I could not even begin to list all of the problems with Calvary Chapel, but those who read this blog should be fairly familiar with the all too familiar dynamics of high demand religion, notably Shepherding. If you're familiar with the abuses of Bill Gothard's system, you know it well, too. Considering that Paul told us in many passages that human beings are quite predictable in the ways that they sin (I Corinthians 10:1-22 , Galatians 5:19-20 as two notable examples), and considering that Jesus pointed out the predictable patterns of the Pharisees, the things men do to control a group of people are fairly predictable. Manipulation of groups looks like what Henke calls spiritual abuse and what Lifton called thought reform. And Christian groups who end up falling into the predictable patterns of the traditions of men instead of trusting God end up looking like any other high demand, abusive, idealistic group. They end up doing what the Pharisees did.

Below I'll list some links to information about the history of thought reform and spiritual abuse at Calvary Chapel who followed the errors of the Shepherding movement (which you can read about here). Think Shepherding, and you're on the right track. If you're familiar with the problems at SovereignGrace Ministries, you have a good idea of what goes on at Calvary Chapel, too.

Shepherds Suing Sheep

Read more about the abuses of Matt 18 HERE.
Please note that my primary focus today isn't shepherding I want to point out the growing trend of abusive ministries who sue fellow Christians and churches that sue members and former members of their flocks for breaking silence about abuse.  I wrote about this trend last year – about how many churches actually believe that they're doing Gods will when the sue other Christians.  Bill Alnor successfully defended himself with an anti-SLAPP suit when Hank Hanegraaf launched a defamation suit against him. I've only very briefly mentioned Julie Anne Smith's victory in court when her pastor sued her for posting a bad review of the church on Goggle, making note of some specific abuses there. Now, a church within the Calvary Chapel network has filed suit against two former congregants for exposing the abuses within the church on the internet – one of whom is the plaintiff's own son. It's yet another case of an abusive shepherd using Caesar's courts to protect the public image of the church and their “ministry.” What happened to good shepherds and why have pastors in particular dismissed 1 Corinthians 6?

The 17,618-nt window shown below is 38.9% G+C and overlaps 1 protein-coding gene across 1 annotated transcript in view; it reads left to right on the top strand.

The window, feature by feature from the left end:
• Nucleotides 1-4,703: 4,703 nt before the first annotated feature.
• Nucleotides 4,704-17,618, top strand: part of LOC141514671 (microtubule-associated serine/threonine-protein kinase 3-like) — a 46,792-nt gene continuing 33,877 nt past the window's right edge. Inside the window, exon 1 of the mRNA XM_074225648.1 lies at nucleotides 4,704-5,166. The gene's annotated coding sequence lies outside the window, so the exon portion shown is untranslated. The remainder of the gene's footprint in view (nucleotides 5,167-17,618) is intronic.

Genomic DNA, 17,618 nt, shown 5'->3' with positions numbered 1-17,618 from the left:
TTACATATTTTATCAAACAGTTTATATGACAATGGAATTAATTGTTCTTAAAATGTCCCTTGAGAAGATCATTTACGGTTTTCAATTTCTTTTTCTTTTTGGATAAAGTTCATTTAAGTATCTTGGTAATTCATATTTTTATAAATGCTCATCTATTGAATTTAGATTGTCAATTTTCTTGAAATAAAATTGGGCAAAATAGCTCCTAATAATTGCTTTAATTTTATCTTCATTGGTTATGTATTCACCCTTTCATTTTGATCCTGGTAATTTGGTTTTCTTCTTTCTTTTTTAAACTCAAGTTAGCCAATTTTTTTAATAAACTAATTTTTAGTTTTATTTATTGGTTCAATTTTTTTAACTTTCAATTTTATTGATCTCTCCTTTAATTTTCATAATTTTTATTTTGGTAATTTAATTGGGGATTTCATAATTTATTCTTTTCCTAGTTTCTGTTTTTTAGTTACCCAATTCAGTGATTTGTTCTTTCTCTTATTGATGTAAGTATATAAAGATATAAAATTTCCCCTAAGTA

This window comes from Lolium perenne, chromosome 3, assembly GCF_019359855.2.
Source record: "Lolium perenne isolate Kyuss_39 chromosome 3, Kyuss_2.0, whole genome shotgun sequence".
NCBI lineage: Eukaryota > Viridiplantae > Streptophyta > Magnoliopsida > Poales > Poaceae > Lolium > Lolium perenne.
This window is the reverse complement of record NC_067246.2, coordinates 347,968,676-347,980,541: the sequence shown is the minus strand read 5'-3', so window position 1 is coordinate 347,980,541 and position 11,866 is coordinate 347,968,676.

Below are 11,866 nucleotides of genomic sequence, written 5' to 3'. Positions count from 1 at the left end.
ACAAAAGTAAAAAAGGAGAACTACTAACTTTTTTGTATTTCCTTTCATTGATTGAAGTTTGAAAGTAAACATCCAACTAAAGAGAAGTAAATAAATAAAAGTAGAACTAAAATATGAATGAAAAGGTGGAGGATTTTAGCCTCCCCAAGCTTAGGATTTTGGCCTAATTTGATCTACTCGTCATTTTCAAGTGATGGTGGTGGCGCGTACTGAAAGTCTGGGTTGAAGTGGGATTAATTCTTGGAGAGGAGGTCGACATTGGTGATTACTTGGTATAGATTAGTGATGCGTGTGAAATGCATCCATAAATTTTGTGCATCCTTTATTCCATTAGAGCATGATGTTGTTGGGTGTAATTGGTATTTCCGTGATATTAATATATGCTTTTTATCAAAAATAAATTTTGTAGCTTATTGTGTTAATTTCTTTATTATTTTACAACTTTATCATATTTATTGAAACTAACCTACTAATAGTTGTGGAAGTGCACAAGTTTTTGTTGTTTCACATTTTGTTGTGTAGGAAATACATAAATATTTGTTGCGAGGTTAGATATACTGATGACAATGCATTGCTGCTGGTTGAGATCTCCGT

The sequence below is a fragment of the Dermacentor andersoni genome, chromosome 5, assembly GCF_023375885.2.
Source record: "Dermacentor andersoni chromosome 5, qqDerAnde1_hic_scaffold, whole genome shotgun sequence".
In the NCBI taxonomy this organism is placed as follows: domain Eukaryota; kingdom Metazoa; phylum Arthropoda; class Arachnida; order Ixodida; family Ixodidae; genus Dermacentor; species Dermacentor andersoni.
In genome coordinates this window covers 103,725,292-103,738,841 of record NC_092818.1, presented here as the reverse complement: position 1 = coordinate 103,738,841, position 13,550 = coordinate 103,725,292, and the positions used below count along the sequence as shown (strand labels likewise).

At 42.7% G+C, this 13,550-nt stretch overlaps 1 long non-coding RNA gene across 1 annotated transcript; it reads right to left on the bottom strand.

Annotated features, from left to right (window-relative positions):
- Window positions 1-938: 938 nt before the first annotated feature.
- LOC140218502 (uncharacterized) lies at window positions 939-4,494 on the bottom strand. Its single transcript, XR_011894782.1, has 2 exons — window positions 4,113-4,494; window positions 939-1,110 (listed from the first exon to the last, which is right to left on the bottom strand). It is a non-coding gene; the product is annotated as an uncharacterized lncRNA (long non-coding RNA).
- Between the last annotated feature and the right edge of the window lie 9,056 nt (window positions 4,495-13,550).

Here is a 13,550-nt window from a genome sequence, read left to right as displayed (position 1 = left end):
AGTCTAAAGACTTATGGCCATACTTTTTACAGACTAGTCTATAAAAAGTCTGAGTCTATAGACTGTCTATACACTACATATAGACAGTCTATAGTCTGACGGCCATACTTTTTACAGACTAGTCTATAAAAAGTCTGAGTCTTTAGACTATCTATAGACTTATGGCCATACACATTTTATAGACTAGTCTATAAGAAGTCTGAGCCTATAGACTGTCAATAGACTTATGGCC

Julie Ann Smith wrote a fine summary of the case on the BGBC Survivors blog some time ago, if you're not yet familiar with the issue (BGBC stands for Beaverton Grace Bible Church, the acronym for the church that sued her). She follows up with her support of the defendant at the Spiritual Sounding Board. Christianity Today helped to start the ball rolling to bring attention to the case on a wider scale. Religion News also features a quick read summary of the highlights. OC Weekly has an interesting bit to contribute, too. You can also visit the blog that started the controversy,

Oppose the Tyranny

If you speak out against spiritual abuse online and elsewhere, if you gain benefit from those who do, and if you appreciate the freedom to be able to do so, please participate in the February 21 protest against those who oppose this liberty. Stand with those people who speak openly about the abuse that they endured at the hands of miserable religious groups – and stand beside them as they defend themselves against their own pastors and churches who use the civil court system to silence them. Help to shout from the rooftops that which is done in secret.

Please pop on over to Who Would Jesus Sue to find out more about how you can take action tomorrow to stand along side Tim Taylor and Alex Grenier.

More about spiritual abuse at Calvary Chapel:

There are more – you can use Google! I don't want to waste any more time on the matter. I have tweets to write.